• Stop complaining in the presence of others.
  • Stop conversations that are turning negative.
  • Compliment someones shoes.
  • Give people time to answer the question, “How are you doing?”
  • Be intentional about getting to know people.
  • Be generous with your time.
  • Open your life up for others to see.
  • Make eye contact when listening to someone.
  • Talk to children.  Really, really talk to them.
  • Introduce your spouse to new people.
  • Have a firm handshake and offer your hand to strangers.
  • Don’t brag about yourself.
  • Wear deodorant and brush your teeth.
  • Speak complimentary of your superiors and bosses.
  • Praise good things in others.
  • Laugh often.
  • Don’t laugh when it’s not appropriate.
  • Ask forgiveness when it’s needed.
  • Be quick to pray for people when they open up about a need.
  • Listen well, Talk less.

And most importantly, just try to be nice.  I can promise that if you intentionally set out to be a nicer person, it will happen.  People are much more gracious than you would imagine, and there is room for bad days here and there.  The power of forgiveness compliments this so well!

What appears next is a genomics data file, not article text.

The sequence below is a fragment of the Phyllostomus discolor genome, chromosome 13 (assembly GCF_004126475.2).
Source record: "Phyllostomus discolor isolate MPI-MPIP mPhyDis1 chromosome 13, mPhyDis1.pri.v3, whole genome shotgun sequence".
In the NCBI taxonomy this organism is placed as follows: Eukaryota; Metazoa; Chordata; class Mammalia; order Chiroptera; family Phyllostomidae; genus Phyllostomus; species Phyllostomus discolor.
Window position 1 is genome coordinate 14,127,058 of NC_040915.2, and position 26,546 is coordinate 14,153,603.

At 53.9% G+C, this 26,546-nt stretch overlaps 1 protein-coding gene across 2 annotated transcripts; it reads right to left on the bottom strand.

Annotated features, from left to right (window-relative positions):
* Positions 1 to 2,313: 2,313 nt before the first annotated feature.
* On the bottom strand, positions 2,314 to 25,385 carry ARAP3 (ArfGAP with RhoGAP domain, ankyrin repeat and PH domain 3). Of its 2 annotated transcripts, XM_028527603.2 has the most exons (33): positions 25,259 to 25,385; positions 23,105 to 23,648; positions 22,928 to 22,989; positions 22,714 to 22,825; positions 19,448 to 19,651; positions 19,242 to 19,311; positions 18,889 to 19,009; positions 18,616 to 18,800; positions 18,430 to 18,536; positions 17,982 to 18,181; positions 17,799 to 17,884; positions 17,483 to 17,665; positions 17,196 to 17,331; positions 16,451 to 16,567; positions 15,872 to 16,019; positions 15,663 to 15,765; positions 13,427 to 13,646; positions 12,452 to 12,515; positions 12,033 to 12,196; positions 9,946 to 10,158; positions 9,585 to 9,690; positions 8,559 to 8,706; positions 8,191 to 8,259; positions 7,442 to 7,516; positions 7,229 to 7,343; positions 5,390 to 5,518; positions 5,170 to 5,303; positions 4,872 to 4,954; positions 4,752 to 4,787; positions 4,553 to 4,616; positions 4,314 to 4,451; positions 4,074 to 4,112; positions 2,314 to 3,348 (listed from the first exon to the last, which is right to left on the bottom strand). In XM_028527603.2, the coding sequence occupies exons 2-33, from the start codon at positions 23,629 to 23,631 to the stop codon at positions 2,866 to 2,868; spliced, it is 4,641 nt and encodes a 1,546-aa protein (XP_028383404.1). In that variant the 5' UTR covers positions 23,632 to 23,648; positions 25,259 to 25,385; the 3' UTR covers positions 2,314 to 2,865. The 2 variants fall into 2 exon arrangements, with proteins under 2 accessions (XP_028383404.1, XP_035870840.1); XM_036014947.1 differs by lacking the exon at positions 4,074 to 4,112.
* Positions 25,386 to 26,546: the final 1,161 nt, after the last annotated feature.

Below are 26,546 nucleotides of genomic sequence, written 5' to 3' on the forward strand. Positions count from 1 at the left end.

When we strive to be a person that is concerned for others, then we can become an influencer of people.  When you influence people, you can help lead others through life change!  The power to influence others may be the greatest power given to us, and it all starts with learning to NOT be a jerk!

Tell your Story

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Did you know your church is always searching for more leaders? No matter how big the church you serve in is, there is always a need for more people to invest in the lives of the children there. As a small group leader, you play a huge role in this “recruiting” plan.

If your church leader could clone you, they would! You are the one your leaders are attempting to replicate, and you play the oh-so-important role of recruiter for your ministry. You know the people in your world, and you know who would make an awesome SGL. Part of fulfilling the responsibility of “Creating a Safe Place” is to make it a safe place for new kids and for the times when you can’t be there. So, tell your story!

Invite Someone You Love. Most of us serve because we were asked by somebody we trust, so pay it forward by doing the same for someone else. What we do always carries more meaning when we do it with someone we enjoy being with. Don’t keep it to yourself, invite others to share the experience!

Read the rest of my contribution at the Lead Small blog at: http://leadsmall.org/elementary/tell-your-story/